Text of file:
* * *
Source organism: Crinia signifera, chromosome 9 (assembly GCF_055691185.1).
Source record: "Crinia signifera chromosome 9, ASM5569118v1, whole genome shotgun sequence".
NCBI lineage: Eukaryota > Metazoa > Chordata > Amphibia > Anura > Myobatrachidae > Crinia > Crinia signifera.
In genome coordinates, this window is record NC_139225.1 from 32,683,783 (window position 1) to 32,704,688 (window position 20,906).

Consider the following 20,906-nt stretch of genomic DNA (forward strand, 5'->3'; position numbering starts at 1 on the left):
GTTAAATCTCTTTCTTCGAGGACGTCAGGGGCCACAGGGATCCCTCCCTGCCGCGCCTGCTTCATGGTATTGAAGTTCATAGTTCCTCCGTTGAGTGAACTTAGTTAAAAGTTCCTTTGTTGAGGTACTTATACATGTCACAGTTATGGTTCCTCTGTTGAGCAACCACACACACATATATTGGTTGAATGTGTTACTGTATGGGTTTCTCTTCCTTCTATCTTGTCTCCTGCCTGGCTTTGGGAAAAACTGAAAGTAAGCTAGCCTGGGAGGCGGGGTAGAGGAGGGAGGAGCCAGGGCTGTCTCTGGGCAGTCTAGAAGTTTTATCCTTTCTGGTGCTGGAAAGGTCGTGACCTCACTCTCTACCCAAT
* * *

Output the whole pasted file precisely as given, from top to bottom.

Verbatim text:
Source organism: Crinia signifera, chromosome 9 (assembly GCF_055691185.1).
Source record: "Crinia signifera chromosome 9, ASM5569118v1, whole genome shotgun sequence".
NCBI lineage: Eukaryota > Metazoa > Chordata > Amphibia > Anura > Myobatrachidae > Crinia > Crinia signifera.
In genome coordinates, this window is record NC_139225.1 from 32,683,783 (window position 1) to 32,704,688 (window position 20,906).

Consider the following 20,906-nt stretch of genomic DNA (forward strand, 5'->3'; position numbering starts at 1 on the left):
GTTAAATCTCTTTCTTCGAGGACGTCAGGGGCCACAGGGATCCCTCCCTGCCGCGCCTGCTTCATGGTATTGAAGTTCATAGTTCCTCCGTTGAGTGAACTTAGTTAAAAGTTCCTTTGTTGAGGTACTTATACATGTCACAGTTATGGTTCCTCTGTTGAGCAACCACACACACATATATTGGTTGAATGTGTTACTGTATGGGTTTCTCTTCCTTCTATCTTGTCTCCTGCCTGGCTTTGGGAAAAACTGAAAGTAAGCTAGCCTGGGAGGCGGGGTAGAGGAGGGAGGAGCCAGGGCTGTCTCTGGGCAGTCTAGAAGTTTTATCCTTTCTGGTGCTGGAAAGGTCGTGACCTCACTCTCTACCCAAT